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Ben, Dom, Sherrard and I arrived at Seattle Center in reasonably jolly spirits. We parked Ben’s car, paid the ridiculous parking fee, and wandered toward one of the many entrances. Around that time, Ahe called me to inquire after my whereabouts, for she was already at the main stage waiting for the Decemberists to play. Having never had a problem before, I told her I would be there momentarily, right after I picked up my ticket. I had forgotten that Will Call was on the other side of the Seattle Center. So, being the little nerds we are, we made jokes about quests and riddles that must be solved in order to enter Bumbershoot. I definitely found it strange when we arrived at Will Call, and there was a sign which read “Send only one representative up to the window, bring two forms of I.D.”. Funny, I thought I was just picking up tickets to an event, not the dossier of a top secret government official. So up to the window I went, and handed them my driver’s license and credit card. After a few minutes (!), the lady handed me my ticket. Ticket? I ordered TWO tickets. One for me and one for Dom. That, I thought, is why my credit card was charged $36 plus a service fee. Is THIS the service they were talking about? I told her that I definitely bought and paid for TWO tickets. I even got an email confirmation for said transaction which I foolishly did NOT print out because of my pathetic human faith in the robots that run the system. She asked “did you buy the tickets on the 25th?” “Yeeeeeees.” “Oh. Well, apparently, there were some computer glitches with a number of orders that day. Yours must have been one of those orders.” Ok. Any respectable business would have then said “So here’s the other ticket you ordered. Have fun!” She did not do this. Instead, she “offered” to take my credit card and call the “head office” to see if she could find a trace of the other ticket. Meanwhile, some other poor girl was going through the same bullshit at another window. She kept asking them if she could just get in there and check her email to show them she did, indeed, buy her ticket. This, again, should have been reason for them to admit mistake and just fucking hand the things over. But nay. 15 minutes later, I was called back up to the window. “I’m sorry, ma’am, we can’t find the other ticket”. “Um. Ok, how do I get my money back for the other ticket I paid you guys for?” “That’s a matter you’ll have to sort out you’re your credit card company.” “I have to call my credit card company for your computer glitch?” “Yes ma’am”. “Can I buy another ticket from you for the original, pre-day of show price?” “I’m sorry. I can’t do that.” I’m sure you’re real fucking sorry lady. This was my queue to stomp away from the window and begin an impotent string of obscenities as I stormed up the street. I realize it’s probably not that particular lady’s fault, which is why I didn’t yell at HER. But, who’s fault is it? And what kind of dystopia of customer service do we live in when I have to track down retribution for a mistake that Bumbershoot ADMITS to have made?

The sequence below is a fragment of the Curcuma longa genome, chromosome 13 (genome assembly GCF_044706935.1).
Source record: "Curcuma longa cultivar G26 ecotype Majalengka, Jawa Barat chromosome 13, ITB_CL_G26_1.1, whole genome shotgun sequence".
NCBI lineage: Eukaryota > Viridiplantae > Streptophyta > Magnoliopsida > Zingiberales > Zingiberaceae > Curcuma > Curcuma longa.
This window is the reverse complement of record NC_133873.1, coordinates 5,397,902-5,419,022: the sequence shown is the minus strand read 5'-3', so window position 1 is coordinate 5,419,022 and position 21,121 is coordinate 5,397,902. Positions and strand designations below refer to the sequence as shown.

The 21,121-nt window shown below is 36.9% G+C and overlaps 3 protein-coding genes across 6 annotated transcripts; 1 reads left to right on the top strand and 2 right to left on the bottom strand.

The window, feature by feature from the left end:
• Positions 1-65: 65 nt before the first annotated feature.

So, this being the day of the show, the ticket prices have gone up TEN FUCKING DOLLARS. Dom kindly suggested that he just go home so I don’t have to buy another ticket. But I didn’t let him do that. I just bought another exorbitantly priced ticket for a festival that used to be free, and asked the cashier who I should call to voice my outrage about having to buy another ticket. He told me, and we entered into the pit of the hippie and frozen banana hell that is Bumbershoot.

I checked the time and saw that if we tried to see the Decemberists, we could stay for, maybe, one song before having to head over to the comedy stage to get in line. So instead we opted to buy lunch in the Centre House and cut our losses. Or rather, MY loss, and everyone else’s misfortune for being around a crabby Jessica.

By the time we got in line for Patton, I was feeling a bit better. I was still outraged, but Patton is Patton and I knew that, barring any further fiasco that would prevent me from seeing Patton, I would be ok. We were in line at 1:30 for the 3:00 show. That may seem ridiculous, but, trust me, it was necessary. After a while, Chris and his friend (whose name STILL escapes me) showed up, followed by his friend’s girlfriend and about a billion of Ben’s countless acquaintances. A few of us played cards (with my fan-made Serenity playing cards that I procured at Comic-Con. Joss’ face is on the Aces. Yes, I am a NEEERD). Andrew showed up to try and jump the queue. We did not have a problem with this, nor did any of the other hundred of people in line who’s friends were doing the same things. However, since we were at the front of the line, and because Andrew has that shifty look about him (just kidding, Galoo!), a security fellow told him he couldn’t cut. WHAT? Andrew was sent away and we never saw him again.

At 2:45, they began to let people in for the show. It was around that time that I noticed a small gathering of people on the other side of the door. Who are they, I wondered? Well, Sherrard told me. They are people who paid EXTRA for their tickets in order to receive VIP bands that allow them to get into places FIRST, regardless of how many people are in the proletariat’s line. Ah. I see. Bumbershoot is REALLY sticking with the original “music for the people” concept, aren’t they? AAAAARG. Anyway, the special people went in and we filed in after. We still got fairly decent seats, however.

The first comic who came on did not identify himself. It’s ok. He was occasionally funny and mentioned about 100 times that he was from New York. Isn’t it funny how different New York is from other parts of the country? Like, say, Seattle? That guy thought so.